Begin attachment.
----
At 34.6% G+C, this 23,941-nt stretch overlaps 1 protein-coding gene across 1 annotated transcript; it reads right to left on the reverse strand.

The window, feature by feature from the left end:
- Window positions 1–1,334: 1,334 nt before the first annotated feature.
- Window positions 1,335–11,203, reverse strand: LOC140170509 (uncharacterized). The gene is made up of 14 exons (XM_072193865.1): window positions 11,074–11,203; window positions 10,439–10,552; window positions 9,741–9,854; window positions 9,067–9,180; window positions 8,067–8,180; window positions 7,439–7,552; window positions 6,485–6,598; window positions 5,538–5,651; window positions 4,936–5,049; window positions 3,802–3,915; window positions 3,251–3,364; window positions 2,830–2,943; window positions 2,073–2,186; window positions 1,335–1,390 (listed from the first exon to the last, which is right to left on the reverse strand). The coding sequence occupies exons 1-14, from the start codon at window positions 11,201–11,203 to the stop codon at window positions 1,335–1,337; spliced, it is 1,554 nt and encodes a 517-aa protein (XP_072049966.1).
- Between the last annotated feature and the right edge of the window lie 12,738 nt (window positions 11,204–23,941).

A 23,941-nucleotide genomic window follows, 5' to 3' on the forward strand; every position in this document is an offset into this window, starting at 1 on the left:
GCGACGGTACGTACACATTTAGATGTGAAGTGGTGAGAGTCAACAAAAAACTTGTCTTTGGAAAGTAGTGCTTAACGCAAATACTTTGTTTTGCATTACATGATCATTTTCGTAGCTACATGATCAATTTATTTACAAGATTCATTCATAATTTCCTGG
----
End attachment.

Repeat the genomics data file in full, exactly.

At 34.6% G+C, this 23,941-nt stretch overlaps 1 protein-coding gene across 1 annotated transcript; it reads right to left on the reverse strand.

The window, feature by feature from the left end:
- Window positions 1–1,334: 1,334 nt before the first annotated feature.
- Window positions 1,335–11,203, reverse strand: LOC140170509 (uncharacterized). The gene is made up of 14 exons (XM_072193865.1): window positions 11,074–11,203; window positions 10,439–10,552; window positions 9,741–9,854; window positions 9,067–9,180; window positions 8,067–8,180; window positions 7,439–7,552; window positions 6,485–6,598; window positions 5,538–5,651; window positions 4,936–5,049; window positions 3,802–3,915; window positions 3,251–3,364; window positions 2,830–2,943; window positions 2,073–2,186; window positions 1,335–1,390 (listed from the first exon to the last, which is right to left on the reverse strand). The coding sequence occupies exons 1-14, from the start codon at window positions 11,201–11,203 to the stop codon at window positions 1,335–1,337; spliced, it is 1,554 nt and encodes a 517-aa protein (XP_072049966.1).
- Between the last annotated feature and the right edge of the window lie 12,738 nt (window positions 11,204–23,941).

A 23,941-nucleotide genomic window follows, 5' to 3' on the forward strand; every position in this document is an offset into this window, starting at 1 on the left:
GCGACGGTACGTACACATTTAGATGTGAAGTGGTGAGAGTCAACAAAAAACTTGTCTTTGGAAAGTAGTGCTTAACGCAAATACTTTGTTTTGCATTACATGATCATTTTCGTAGCTACATGATCAATTTATTTACAAGATTCATTCATAATTTCCTGG